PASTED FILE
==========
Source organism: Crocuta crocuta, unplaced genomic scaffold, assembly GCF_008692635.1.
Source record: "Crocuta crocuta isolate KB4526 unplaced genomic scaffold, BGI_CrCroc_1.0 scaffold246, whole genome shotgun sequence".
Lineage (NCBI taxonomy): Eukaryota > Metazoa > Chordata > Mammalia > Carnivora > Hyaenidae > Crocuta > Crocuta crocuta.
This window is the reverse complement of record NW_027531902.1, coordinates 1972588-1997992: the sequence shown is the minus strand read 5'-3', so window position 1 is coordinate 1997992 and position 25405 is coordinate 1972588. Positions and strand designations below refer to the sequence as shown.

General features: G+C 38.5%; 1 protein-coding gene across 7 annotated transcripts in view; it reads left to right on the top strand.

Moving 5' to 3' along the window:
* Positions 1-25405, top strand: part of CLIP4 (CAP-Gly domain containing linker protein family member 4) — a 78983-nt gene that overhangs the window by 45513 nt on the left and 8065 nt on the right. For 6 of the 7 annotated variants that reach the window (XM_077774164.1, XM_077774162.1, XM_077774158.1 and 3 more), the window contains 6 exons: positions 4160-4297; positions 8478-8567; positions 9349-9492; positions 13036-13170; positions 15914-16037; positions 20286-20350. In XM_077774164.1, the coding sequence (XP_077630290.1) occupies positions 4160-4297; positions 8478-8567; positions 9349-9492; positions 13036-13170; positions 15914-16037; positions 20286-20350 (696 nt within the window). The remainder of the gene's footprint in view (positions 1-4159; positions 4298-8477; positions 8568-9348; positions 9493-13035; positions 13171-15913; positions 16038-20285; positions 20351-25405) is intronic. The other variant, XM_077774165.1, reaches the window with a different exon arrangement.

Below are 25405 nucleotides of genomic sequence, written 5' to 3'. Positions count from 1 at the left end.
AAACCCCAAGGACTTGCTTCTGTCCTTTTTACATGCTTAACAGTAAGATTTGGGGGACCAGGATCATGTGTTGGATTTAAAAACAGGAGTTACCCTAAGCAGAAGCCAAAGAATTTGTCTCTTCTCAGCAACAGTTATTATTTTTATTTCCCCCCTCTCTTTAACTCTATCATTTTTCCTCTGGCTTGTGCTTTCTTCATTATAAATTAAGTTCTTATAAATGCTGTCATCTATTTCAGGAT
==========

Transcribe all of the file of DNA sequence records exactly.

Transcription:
Source organism: Crocuta crocuta, unplaced genomic scaffold, assembly GCF_008692635.1.
Source record: "Crocuta crocuta isolate KB4526 unplaced genomic scaffold, BGI_CrCroc_1.0 scaffold246, whole genome shotgun sequence".
Lineage (NCBI taxonomy): Eukaryota > Metazoa > Chordata > Mammalia > Carnivora > Hyaenidae > Crocuta > Crocuta crocuta.
This window is the reverse complement of record NW_027531902.1, coordinates 1972588-1997992: the sequence shown is the minus strand read 5'-3', so window position 1 is coordinate 1997992 and position 25405 is coordinate 1972588. Positions and strand designations below refer to the sequence as shown.

General features: G+C 38.5%; 1 protein-coding gene across 7 annotated transcripts in view; it reads left to right on the top strand.

Moving 5' to 3' along the window:
* Positions 1-25405, top strand: part of CLIP4 (CAP-Gly domain containing linker protein family member 4) — a 78983-nt gene that overhangs the window by 45513 nt on the left and 8065 nt on the right. For 6 of the 7 annotated variants that reach the window (XM_077774164.1, XM_077774162.1, XM_077774158.1 and 3 more), the window contains 6 exons: positions 4160-4297; positions 8478-8567; positions 9349-9492; positions 13036-13170; positions 15914-16037; positions 20286-20350. In XM_077774164.1, the coding sequence (XP_077630290.1) occupies positions 4160-4297; positions 8478-8567; positions 9349-9492; positions 13036-13170; positions 15914-16037; positions 20286-20350 (696 nt within the window). The remainder of the gene's footprint in view (positions 1-4159; positions 4298-8477; positions 8568-9348; positions 9493-13035; positions 13171-15913; positions 16038-20285; positions 20351-25405) is intronic. The other variant, XM_077774165.1, reaches the window with a different exon arrangement.

Below are 25405 nucleotides of genomic sequence, written 5' to 3'. Positions count from 1 at the left end.
AAACCCCAAGGACTTGCTTCTGTCCTTTTTACATGCTTAACAGTAAGATTTGGGGGACCAGGATCATGTGTTGGATTTAAAAACAGGAGTTACCCTAAGCAGAAGCCAAAGAATTTGTCTCTTCTCAGCAACAGTTATTATTTTTATTTCCCCCCTCTCTTTAACTCTATCATTTTTCCTCTGGCTTGTGCTTTCTTCATTATAAATTAAGTTCTTATAAATGCTGTCATCTATTTCAGGAT